• I'm sorry, that's not exactly what I meant.

                As far as I understand, it used to be that one used the captcha if they had low karma, but it's not like that anymore.

                The point of my post, which I guess seems rather unclear now that I reread it, is that *now* a captcha is still required, but if you aren't logged in.

                I apologize for the confusion.

      • 23000 deafblind people in the UK alone.

        Actually, "There are about 23,000 deafblind people in the UK. Some will be totally deaf and totally blind, while many others will have some hearing and/or vision."

        From my reading of the link, I get the sense that many deafblind people can be helped by equipment to help people who are only deaf or blind.

        "Deafblind people can get equipment to help them live independently. These include alarm clocks with large raised numbers, computer packages that display text on
      • Thats 0.04% of the UK population (56million). Is doing a lot of work specifically for this minority actually going to pay off?
    • Re:My 2 cents... (Score:3, Informative)

      by kesuki (321456)
      What website with content for deaf-blind (_only_ text) would require registration to retrieve such information?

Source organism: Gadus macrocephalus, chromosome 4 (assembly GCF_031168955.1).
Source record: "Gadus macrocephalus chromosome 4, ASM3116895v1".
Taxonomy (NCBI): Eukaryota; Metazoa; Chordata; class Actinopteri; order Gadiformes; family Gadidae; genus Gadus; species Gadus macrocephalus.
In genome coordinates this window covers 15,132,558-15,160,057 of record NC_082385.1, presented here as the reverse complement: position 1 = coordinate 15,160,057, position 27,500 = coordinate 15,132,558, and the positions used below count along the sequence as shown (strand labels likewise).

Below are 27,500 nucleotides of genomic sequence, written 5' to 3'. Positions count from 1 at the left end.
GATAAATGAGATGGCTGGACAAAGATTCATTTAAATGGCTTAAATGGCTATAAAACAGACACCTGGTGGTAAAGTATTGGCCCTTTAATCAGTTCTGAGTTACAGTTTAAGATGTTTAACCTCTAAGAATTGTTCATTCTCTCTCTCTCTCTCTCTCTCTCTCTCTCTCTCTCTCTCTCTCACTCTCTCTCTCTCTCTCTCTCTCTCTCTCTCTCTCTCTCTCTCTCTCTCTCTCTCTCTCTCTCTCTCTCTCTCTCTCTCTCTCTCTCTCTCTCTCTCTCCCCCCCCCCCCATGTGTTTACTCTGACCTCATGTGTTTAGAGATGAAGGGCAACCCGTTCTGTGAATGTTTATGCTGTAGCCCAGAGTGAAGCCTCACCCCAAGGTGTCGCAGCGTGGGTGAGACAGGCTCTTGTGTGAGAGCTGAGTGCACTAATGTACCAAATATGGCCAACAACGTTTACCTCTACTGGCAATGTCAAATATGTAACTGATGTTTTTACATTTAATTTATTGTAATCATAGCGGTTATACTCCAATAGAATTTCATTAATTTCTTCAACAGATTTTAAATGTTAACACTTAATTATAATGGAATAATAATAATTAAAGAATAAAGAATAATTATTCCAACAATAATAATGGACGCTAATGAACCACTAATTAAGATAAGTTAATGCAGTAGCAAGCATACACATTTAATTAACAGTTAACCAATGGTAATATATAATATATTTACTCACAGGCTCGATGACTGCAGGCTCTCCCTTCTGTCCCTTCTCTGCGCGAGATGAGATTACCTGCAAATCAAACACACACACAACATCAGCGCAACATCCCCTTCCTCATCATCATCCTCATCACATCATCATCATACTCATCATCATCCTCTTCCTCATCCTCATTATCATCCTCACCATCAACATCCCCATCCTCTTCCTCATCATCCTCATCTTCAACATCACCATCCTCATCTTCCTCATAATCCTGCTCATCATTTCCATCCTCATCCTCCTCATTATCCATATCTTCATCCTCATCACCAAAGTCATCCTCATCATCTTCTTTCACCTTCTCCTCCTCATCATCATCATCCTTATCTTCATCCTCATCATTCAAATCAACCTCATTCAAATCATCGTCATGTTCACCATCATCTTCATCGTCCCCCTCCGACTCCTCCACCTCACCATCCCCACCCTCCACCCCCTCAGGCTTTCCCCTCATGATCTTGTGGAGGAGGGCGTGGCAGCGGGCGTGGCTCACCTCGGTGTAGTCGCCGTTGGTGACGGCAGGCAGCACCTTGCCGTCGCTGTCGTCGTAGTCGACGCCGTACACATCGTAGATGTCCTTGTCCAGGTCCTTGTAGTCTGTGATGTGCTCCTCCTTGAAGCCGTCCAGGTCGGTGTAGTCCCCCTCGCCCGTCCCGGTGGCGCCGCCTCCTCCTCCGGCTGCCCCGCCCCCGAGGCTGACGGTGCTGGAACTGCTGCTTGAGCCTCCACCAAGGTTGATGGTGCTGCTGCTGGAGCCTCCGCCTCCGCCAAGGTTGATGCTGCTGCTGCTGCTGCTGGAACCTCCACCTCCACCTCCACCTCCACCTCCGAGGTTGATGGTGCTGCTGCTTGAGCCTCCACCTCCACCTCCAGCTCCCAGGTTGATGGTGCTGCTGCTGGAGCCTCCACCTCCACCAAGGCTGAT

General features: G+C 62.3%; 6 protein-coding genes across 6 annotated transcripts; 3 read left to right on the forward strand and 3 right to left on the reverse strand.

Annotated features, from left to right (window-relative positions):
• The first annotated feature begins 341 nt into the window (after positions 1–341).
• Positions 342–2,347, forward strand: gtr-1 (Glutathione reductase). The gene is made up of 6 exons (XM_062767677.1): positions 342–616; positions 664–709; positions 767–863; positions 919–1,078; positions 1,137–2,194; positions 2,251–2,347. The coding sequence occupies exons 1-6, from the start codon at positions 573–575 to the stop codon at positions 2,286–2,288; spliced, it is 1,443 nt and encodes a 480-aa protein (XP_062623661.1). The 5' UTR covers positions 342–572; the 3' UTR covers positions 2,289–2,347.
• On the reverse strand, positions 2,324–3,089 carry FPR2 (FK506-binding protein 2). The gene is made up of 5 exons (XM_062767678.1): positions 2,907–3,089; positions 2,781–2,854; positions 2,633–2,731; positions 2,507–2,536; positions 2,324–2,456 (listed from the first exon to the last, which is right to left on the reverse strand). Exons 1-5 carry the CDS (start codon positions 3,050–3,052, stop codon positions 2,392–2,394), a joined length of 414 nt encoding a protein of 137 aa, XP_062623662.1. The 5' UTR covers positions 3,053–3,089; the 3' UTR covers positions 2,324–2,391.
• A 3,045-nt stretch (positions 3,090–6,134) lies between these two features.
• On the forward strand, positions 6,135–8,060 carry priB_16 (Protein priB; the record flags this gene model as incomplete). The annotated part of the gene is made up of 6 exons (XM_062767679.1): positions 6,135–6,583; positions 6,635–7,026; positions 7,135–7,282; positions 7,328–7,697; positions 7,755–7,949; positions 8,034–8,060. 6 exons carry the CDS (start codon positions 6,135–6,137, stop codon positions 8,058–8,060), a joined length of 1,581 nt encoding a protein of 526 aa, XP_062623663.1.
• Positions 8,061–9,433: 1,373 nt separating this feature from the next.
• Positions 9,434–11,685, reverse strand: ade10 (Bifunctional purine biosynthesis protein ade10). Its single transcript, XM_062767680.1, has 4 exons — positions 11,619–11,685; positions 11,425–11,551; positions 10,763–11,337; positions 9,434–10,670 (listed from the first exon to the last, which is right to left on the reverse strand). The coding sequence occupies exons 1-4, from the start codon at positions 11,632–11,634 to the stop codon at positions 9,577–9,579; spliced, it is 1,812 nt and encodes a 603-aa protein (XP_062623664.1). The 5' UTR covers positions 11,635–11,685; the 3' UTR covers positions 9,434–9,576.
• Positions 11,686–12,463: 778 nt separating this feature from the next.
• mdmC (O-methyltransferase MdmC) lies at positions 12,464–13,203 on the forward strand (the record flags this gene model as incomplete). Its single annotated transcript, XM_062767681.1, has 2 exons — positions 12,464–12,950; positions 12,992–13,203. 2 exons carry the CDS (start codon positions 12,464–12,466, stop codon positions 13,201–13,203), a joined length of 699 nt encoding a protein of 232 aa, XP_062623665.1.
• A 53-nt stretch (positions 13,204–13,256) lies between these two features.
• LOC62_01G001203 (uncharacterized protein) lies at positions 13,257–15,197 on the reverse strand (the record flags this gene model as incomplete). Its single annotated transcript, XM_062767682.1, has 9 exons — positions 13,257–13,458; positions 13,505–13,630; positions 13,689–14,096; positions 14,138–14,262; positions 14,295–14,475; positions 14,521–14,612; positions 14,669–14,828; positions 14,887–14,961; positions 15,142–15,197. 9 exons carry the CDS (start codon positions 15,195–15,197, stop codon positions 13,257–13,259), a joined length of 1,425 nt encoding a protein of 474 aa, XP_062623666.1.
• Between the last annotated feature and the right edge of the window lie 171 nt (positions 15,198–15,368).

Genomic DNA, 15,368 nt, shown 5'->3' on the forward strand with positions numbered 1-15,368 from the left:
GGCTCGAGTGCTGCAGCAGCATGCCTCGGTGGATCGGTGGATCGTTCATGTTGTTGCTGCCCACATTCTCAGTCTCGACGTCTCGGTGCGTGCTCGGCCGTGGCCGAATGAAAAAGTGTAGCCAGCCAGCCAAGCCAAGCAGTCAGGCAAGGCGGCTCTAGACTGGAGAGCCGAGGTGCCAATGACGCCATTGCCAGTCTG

I was thinking of such uncommon sites as slashdot.org (low karma users had manditory captchas to post, and they still may have random/anti flood ones) or perhaps Google.com's blogger.com which requires a captcha for every comment. I was also thiking of e-mail signups at yahoo.com hotmail.com mail.com etc. Anyone at anytime could loose both their hearing and their vision, either from infection, o
    • Any webmail service would require registration to retrieve the information it displays - the email sent to you.

      And if you are deaf/blind, email is pretty much the only way you can communicate.
    • You can't find an example? Ever use Slashdot? You need to pass a captcha to post anonymously and/or open an account. Don't tell me you come here to look at the icons...
  • Had a similar idea (Score:3, Informative)

    by Nos. (179609) <andrew@theker r s . ca> on Wednesday December 21, 2005 @06:21PM (#14312683) Homepage

    Okay, this is a shameless plug, but I started work sometime ago on http://aomis.net/ [aomis.net] (I won't href it). Anyways, the idea was instead of CAPTCHA, which I don't really like, I thought why not let users identify different types of media. Now, I hadn't considered folks who were blind and deaf, but I did build the system to handle multiple types of media, like pictures and audio, which would help folks that are blind or deaf, but not both.

    Now, the sites not quite ready, I'm still playing with a few things, like getting more media into it, but I'll have to watch this Ask Slashdot for good ideas on how to handle those who are blind and deaf.